Furthermore, India has been supplying 100 grams of fortified high-protein biscuits to nearly two million school children in 33 of the 34 provinces of Afghanistan every day under a School Feeding Programme administered through the World Food Programme. Not stopping here, India lavishly gifted 250,000 metric tonnes of wheat to help Afghanistan tide over its food crisis in 2009.
Also, India is dishing out medicines and all other medical aid to over 30,000 Afghans every month through Indian Medical Missions. Afghanistan and India have also decided to join Turkmenistan and Pakistan in planning to build TAPI (Turkmenistan, Afghanistan, Pakistan and India) gas pipeline, which will tremendously boost the regional energy cooperation. It is estimated that the 1680-km-long TAPI pipeline would cost $7.6 billion and this will certainly connect vast energy resources of Central Asia with the biggest energy markets of South Asia and in this all the players involved will benefit immensely. The participating countries in this highly ambitious project signed the ‘gas sale purchase agreement’ for the pipeline on May23, 2012, and it is scheduled to start bringing natural gas from Turkmenistan to India by 2017. It also cannot be ignored that according to the agreement Turkmenistan will supply 90 million metric standard cubic metres per day (mmscmd) of natural gas. Also, India and Pakistan will get 38 mmscmd each by the agreement and Afghanistan will get 14 mmscmd. Even the US has welcomed this particular project.
However, it must be borne in mind that all this is of no consequence if India fails to provide security to Afghanistan against Pakistan-backed Taliban. Pakistan is itching to once again install Taliban in power and rule Afghanistan with Taliban as its pet pup. It is India’s bounden duty to provide all type of military help to Afghanistan to help it counter any offensive attack in its soil. India must remember that if it fails to protect Afghanistan against Pakistan-backed Taliban, it will be itself the worst sufferer in the longer run and this it can never afford under any circumstances. It is, therefore, welcome that India is providing professional training to Afghanistan security personnel but a lot more needs to be done. India is doing so in consonance with the strategic partnership agreement made in October 2011. In July 2013, it was widely reported in media that India increased its training for Afghan troops from 574 in 2012 to more than 1000 in 2013 and this tally must increase further. More specifically, India should arm Afghan air force to the teeth because presently it is more or less dependent on international air support. Not stopping here, India should provide Afghanistan with all necessary military hardware, including tanks, fighter helicopters, fighter aircraft, armoured vehicles, artillery and all necessary defence equipment necessary for it to safeguard its porous borders from Pakistani and Talibani intrusion. Under no circumstances should Afghanistan be left to Talibani rogues, who will certainly pose as the biggest threat to the unity and stability of India, once in power. If we allow this to happen, we would be only shooting ourselves in the head!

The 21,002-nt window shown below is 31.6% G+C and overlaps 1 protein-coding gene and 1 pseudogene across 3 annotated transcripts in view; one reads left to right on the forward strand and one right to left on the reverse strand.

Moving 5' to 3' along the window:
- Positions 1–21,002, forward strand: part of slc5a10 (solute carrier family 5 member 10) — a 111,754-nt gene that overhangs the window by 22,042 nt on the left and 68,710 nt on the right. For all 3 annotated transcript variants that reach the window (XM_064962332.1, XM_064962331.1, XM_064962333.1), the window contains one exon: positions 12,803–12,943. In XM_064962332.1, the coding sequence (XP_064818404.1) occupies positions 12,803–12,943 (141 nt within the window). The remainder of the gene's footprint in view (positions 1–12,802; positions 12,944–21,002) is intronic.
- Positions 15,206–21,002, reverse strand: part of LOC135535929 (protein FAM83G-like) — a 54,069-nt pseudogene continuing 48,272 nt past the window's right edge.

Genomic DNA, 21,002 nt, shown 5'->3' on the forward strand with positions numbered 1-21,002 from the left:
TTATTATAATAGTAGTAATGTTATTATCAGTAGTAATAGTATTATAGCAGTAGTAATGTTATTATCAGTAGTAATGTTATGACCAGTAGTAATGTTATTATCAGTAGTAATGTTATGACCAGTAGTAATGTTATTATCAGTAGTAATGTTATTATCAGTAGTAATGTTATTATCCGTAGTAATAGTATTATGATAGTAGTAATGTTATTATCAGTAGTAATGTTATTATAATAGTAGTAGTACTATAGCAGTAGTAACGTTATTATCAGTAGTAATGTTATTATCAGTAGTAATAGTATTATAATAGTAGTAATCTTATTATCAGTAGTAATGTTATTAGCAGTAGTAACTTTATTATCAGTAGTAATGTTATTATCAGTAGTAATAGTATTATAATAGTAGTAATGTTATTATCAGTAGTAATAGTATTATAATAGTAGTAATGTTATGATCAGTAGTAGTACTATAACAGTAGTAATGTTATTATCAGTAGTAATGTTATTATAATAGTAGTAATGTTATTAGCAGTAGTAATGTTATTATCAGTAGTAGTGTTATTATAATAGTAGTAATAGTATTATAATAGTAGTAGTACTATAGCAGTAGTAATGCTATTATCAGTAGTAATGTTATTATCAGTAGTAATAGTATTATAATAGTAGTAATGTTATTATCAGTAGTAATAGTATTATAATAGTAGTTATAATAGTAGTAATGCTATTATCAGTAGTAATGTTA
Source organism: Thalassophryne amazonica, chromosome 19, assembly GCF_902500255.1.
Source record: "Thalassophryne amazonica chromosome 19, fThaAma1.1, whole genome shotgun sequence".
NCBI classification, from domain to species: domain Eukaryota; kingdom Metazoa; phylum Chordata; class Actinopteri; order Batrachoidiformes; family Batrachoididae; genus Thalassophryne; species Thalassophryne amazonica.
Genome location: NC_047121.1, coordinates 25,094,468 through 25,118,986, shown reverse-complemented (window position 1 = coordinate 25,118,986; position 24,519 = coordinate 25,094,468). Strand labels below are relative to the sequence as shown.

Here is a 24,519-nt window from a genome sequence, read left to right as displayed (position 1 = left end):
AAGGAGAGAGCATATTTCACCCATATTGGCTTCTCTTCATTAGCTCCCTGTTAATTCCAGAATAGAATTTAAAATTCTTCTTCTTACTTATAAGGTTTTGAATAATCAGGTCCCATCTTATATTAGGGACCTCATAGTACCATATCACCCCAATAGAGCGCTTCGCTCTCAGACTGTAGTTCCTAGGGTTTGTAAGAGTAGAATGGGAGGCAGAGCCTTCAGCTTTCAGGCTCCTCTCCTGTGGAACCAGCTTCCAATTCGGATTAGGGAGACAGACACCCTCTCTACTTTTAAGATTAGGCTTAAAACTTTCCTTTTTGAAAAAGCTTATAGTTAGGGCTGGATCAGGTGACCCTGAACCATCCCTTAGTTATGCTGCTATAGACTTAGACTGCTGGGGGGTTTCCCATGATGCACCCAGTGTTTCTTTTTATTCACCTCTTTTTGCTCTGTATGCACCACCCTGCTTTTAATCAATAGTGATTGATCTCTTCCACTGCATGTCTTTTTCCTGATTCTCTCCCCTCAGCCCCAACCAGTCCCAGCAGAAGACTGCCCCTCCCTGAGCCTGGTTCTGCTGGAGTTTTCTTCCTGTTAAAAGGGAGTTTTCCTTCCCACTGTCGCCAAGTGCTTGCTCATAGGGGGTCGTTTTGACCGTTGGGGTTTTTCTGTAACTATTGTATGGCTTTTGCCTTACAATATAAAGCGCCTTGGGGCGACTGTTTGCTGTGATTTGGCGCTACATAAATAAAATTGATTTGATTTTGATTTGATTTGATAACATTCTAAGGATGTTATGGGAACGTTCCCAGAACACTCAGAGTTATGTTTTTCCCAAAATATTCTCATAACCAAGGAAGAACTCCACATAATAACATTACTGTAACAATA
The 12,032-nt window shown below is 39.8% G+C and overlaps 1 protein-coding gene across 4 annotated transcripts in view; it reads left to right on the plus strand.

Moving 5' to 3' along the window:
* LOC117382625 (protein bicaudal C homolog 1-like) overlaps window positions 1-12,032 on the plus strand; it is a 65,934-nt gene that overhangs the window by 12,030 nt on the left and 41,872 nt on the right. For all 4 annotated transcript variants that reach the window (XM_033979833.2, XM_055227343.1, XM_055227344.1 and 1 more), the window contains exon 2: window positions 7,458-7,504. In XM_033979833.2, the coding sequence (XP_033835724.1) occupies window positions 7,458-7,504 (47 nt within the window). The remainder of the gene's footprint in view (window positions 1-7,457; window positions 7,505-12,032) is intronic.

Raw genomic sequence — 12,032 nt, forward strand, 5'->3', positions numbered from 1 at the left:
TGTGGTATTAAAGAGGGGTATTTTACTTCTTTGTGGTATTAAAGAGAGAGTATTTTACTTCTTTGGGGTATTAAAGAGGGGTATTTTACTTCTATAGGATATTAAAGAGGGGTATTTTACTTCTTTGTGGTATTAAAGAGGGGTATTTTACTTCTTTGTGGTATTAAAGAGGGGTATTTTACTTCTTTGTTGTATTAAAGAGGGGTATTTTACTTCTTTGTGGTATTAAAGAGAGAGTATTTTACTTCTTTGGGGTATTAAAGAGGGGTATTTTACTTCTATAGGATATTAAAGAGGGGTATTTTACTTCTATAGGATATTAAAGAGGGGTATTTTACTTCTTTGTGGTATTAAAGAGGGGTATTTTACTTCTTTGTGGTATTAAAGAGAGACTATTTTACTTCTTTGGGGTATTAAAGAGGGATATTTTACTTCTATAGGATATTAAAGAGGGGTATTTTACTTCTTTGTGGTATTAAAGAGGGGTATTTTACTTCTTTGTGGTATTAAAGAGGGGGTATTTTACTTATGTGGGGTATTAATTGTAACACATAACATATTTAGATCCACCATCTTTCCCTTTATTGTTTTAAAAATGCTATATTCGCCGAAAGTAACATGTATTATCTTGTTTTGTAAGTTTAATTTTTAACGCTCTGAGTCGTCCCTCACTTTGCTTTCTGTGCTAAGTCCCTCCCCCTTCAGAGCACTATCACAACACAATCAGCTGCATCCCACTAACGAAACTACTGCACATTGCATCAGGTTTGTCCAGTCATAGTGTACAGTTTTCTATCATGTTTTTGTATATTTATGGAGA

By Sanjeev Sirohi